Savage Lairs: Fantasy Forests

This was a fun project that came close to the end of the year. John Dunn is a good friend and a hell of a businessman. I learned a great deal about small-press RPG production from John, and working on Savage Lairs taught me more valuable lessons.

Savage Worlds: Lankhmar and Savage Tales of Horror

This was a fun project to work on for Pinnacle Entertainment Group. I got to officially write up the character sheets for Fafhrd and the Grey Mouser! Going back and reading all the Fritz Leiber books was interesting, although I think the earlier tales really work better than the ones written at the end of the series. I also wrote an adventure for one of the Savage Tales of Horror books produced by Pinnacle in 2015.

Card Games: Lost Legacy and Game of Crowns

AEG is a great company to write for as a freelancer, and in 2015 I got to contribute my writing and worldbuilding for two of their card games. I always enjoy writing for these projects, and I am pleased to say that I have even more coming out in 2016.

Personal

  • I turned 40 in 2015, a milestone number.
  • I became a true Denver-ite and Colorad-an.
  • Made some new friends–Christa and Jason Berger–and celebrated ties with very old friends, like Bryant and Kait Smith.
  • I attended a lot of very cool conventions, including Comicpalooza, Genghiscon, Tacticon, Gen Con, and many others.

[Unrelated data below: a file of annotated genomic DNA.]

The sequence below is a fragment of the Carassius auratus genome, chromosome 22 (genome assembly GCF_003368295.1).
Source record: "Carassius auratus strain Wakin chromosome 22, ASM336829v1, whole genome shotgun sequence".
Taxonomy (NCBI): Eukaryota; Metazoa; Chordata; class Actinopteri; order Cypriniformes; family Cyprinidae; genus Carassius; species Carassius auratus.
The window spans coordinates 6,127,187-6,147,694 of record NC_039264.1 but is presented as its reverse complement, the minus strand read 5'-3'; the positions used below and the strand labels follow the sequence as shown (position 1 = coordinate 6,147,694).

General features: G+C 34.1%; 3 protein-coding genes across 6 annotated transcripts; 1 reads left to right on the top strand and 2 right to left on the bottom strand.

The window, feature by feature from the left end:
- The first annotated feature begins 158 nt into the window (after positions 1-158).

• I re-connected with my relatives in the area, from cousins to aunts & uncles.
  • I wrote my very first complete book entirely on my own–I’ve worked on many, many books before this, but in 2015 I had the entire enchilada. 65,000 words, all mine. It was awesome.

What about 2016?

I’m very much looking forward to bringing out stuff that I worked on in 2015. In fact, I worked very hard on some projects that aren’t quite ready to be released, but hopefully soon.

In particular, I’m excited about Torg: Eternity, Strike Force, Savage Rifts, and the forthcoming worldbooks for Accursed.

With that having been said, I’m also looking to become more productive. I want to get at least one thing per month completed in 2016. I know this is ambitious, and I know it is likely to fail, but I’m interested in the challenge. I want to rise up to meet my goal, not set a standard that I know I can hit without striving.

I want to get out more as well, see more of the country surrounding Denver, and visit friends more often who live in distant parts of the city.

Time to write some fiction! I owe a novella for Shaintar, and one for Accursed — I need to buckle down and make those happen. In fact, my hope is that by stating this ambition out loud here, I’ll be more responsible and disciplined towards achieving the goal.